Ecosystems With Many Plant Species Produce More And Survive Threats Better:
Ecosystems containing many different plant species are not only more productive, they are better able to withstand and recover from climate extremes, pests and disease over long periods, according to a new study. It is the first experiment to gather enough data--over a sufficient time and in a controlled environment--to confirm a 50-year scientific debate about whether biodiversity stabilizes ecosystems.Researchers Discover How Bacteria Sense Their Environments:
When humans taste or smell, receptors unique to each nerve cell detect the chemical and send signals to the brain, where many cells process the message to understand what we are smelling or tasting. But a bacterium is just a single cell, and it must use many different receptors to sense and interpret everything around it.Female Genital Mutilation Affects Births: Study:
New Cornell research, highlighted on the cover of the May issue of Nature Structural and Molecular Biology, reveals that receptors assemble into a kind of cooperative lattice on a bacterium's surface to amplify infinitesimal changes in the environment and kick off processes that lead to specific responses within the cell.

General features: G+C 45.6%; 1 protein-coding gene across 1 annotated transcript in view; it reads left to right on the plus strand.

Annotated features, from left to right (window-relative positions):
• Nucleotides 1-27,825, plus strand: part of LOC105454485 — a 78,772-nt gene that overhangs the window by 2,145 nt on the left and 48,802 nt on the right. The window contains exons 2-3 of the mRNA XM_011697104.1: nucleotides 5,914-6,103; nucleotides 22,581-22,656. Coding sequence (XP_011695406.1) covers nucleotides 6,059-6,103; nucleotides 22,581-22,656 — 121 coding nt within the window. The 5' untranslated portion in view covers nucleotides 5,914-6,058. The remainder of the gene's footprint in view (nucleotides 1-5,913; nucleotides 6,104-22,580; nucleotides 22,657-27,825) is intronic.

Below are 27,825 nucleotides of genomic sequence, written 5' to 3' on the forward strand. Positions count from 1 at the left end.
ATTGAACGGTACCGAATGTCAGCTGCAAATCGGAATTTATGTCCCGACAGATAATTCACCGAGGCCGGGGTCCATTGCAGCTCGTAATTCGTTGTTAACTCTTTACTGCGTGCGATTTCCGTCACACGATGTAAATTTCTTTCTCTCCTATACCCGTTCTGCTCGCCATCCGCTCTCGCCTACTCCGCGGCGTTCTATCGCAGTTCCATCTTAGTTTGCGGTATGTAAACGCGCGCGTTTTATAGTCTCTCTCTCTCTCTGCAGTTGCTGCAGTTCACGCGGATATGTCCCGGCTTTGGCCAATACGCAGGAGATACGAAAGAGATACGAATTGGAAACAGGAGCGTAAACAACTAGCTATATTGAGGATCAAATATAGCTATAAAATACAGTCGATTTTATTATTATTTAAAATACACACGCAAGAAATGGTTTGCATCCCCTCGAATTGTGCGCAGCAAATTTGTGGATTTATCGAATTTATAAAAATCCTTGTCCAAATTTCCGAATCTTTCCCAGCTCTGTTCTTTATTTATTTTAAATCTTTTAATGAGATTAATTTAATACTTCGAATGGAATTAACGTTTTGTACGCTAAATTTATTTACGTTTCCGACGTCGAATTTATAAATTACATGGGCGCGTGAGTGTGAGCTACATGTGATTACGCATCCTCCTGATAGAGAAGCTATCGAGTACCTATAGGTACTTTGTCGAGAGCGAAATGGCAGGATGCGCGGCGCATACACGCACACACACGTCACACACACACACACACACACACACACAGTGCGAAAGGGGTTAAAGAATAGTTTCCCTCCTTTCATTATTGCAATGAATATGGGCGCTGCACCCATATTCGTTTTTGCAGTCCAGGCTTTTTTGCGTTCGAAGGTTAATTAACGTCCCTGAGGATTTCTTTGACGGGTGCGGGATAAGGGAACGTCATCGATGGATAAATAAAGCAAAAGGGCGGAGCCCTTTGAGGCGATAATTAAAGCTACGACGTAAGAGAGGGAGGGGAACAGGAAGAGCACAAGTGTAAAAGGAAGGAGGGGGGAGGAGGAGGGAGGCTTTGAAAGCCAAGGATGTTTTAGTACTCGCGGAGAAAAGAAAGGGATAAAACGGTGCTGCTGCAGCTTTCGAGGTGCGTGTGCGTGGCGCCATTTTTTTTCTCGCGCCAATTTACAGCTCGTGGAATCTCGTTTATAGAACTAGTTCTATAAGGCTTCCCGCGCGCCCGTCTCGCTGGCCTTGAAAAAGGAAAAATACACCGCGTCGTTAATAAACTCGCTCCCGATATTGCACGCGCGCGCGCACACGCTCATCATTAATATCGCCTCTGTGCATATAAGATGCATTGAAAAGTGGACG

The researchers suggest that when one receptor detects, for example, a sugar in its environment, communication of some sort triggers an array of linked receptors to rearrange itself, much like when water freezes, all the water molecules assort themselves into a new structure. Through this reorganization, the bacterium's receptor array amplifies the signal that a specific molecule has been sensed outside the cell. This structural shift then activates kinases, or enzymes, within the cell, starting a chain reaction that leads to a response, such as changing how the flagella (or tails) spin. This allows the bacterium to move toward or away from what it has sensed.
The first comprehensive study of the effects of female genital mutilation on women and babies during childbirth has been published by leading medical journal, The Lancet.
The study, which provides the first reliable evidence that female genital mutilation can adversely affect birth outcomes, was undertaken by African and international researchers, including Associate Professor Emily Banks from the National Centre for Epidemiology and Population Health at Australian National University.